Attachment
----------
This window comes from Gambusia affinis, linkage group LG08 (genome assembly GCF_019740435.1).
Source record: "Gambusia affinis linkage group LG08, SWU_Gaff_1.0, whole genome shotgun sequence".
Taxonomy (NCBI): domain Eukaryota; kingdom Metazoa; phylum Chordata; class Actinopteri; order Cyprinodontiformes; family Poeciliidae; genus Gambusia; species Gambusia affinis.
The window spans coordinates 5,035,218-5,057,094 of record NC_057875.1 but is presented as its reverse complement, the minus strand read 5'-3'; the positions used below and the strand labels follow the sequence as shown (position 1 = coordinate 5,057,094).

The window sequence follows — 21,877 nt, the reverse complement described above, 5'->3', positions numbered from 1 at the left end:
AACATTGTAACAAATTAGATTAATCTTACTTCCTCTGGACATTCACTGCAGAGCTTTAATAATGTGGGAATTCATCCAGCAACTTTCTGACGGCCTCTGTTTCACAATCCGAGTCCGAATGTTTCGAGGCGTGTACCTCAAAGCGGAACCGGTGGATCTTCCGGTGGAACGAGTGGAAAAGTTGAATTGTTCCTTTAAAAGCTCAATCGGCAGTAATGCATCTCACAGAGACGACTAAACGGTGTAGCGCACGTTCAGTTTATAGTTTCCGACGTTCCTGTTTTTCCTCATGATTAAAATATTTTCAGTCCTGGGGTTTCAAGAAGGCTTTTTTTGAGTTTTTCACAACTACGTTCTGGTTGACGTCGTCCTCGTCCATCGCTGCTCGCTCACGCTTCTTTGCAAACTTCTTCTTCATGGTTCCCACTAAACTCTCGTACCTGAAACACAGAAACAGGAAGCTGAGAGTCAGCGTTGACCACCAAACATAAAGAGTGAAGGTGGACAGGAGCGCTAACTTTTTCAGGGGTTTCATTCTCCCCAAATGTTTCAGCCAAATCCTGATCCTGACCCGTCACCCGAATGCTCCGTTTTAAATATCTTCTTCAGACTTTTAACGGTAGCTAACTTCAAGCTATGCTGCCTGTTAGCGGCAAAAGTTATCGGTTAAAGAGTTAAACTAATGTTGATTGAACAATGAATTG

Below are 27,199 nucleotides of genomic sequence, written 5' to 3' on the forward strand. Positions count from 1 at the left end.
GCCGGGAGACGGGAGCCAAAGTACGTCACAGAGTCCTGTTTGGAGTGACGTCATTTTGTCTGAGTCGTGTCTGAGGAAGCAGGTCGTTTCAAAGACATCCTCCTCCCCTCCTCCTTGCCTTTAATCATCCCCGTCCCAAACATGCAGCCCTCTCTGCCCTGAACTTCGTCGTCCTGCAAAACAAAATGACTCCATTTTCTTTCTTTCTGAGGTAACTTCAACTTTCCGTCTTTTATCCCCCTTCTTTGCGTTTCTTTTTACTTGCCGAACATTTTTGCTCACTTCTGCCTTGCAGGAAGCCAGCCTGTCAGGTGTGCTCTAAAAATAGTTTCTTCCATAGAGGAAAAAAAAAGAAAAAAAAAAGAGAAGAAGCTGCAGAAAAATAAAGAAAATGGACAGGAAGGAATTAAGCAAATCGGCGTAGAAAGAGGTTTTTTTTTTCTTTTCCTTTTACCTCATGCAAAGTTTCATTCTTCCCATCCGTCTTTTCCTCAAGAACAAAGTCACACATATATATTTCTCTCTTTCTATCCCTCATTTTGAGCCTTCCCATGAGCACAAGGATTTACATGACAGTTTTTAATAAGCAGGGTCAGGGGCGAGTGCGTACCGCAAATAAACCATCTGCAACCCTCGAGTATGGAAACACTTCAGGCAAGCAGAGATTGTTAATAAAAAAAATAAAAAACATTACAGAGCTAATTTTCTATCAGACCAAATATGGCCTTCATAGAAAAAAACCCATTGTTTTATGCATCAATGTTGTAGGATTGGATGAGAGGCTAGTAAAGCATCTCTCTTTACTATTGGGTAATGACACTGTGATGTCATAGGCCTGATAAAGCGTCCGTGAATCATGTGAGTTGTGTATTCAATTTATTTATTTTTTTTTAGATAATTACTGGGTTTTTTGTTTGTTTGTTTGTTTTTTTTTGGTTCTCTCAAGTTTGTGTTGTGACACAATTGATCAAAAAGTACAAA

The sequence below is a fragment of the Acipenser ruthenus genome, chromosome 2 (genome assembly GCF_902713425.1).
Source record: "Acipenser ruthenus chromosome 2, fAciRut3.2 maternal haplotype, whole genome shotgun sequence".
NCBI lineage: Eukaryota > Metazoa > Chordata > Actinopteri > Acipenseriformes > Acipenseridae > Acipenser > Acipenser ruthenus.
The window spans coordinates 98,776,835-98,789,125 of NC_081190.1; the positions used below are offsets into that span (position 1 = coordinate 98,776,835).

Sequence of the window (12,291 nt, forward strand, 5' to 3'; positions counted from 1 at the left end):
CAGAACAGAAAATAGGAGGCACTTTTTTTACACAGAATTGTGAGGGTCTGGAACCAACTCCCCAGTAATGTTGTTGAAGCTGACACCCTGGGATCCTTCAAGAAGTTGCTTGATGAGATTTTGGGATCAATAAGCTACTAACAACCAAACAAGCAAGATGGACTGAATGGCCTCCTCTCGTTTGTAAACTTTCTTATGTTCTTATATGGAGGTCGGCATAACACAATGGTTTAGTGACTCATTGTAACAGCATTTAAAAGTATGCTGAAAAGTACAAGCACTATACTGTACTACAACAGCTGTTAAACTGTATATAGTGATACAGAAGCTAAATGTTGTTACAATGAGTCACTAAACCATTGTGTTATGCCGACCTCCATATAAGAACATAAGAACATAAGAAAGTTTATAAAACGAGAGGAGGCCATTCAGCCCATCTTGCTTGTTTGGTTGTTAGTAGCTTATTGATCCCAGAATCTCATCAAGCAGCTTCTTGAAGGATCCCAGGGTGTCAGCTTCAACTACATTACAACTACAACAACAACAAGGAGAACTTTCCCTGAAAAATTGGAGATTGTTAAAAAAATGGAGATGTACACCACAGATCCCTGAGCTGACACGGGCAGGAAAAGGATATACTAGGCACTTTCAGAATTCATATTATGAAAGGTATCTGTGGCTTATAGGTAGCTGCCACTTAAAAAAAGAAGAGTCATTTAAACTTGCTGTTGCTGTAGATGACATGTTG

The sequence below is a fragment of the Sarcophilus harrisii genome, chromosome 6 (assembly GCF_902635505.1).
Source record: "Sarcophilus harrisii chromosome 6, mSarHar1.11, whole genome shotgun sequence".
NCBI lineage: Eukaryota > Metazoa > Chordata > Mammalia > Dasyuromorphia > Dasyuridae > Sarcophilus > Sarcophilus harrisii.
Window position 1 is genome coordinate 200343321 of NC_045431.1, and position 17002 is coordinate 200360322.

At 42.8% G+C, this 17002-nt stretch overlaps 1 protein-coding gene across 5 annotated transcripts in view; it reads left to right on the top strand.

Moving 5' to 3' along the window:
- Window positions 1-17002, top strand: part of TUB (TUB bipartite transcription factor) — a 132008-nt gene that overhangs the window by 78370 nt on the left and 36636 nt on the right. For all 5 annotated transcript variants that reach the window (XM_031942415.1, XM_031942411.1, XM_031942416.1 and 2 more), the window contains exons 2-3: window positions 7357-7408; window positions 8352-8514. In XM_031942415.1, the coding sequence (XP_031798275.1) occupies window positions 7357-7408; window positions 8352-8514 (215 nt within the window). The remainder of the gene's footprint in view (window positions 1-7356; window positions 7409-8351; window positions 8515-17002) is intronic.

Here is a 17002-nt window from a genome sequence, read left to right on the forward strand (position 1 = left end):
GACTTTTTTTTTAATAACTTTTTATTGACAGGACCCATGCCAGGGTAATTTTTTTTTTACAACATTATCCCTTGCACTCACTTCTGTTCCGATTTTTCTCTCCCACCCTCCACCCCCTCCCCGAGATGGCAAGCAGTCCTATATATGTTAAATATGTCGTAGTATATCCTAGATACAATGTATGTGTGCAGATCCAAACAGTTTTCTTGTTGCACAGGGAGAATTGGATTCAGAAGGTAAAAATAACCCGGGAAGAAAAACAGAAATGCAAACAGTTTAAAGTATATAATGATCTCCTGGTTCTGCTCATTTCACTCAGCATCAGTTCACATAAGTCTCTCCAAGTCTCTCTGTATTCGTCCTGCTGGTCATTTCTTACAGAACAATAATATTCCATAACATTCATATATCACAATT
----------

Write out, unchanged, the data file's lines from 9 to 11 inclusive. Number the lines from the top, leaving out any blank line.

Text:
The sequence below is a fragment of the Acipenser ruthenus genome, chromosome 2 (genome assembly GCF_902713425.1).
Source record: "Acipenser ruthenus chromosome 2, fAciRut3.2 maternal haplotype, whole genome shotgun sequence".
NCBI lineage: Eukaryota > Metazoa > Chordata > Actinopteri > Acipenseriformes > Acipenseridae > Acipenser > Acipenser ruthenus.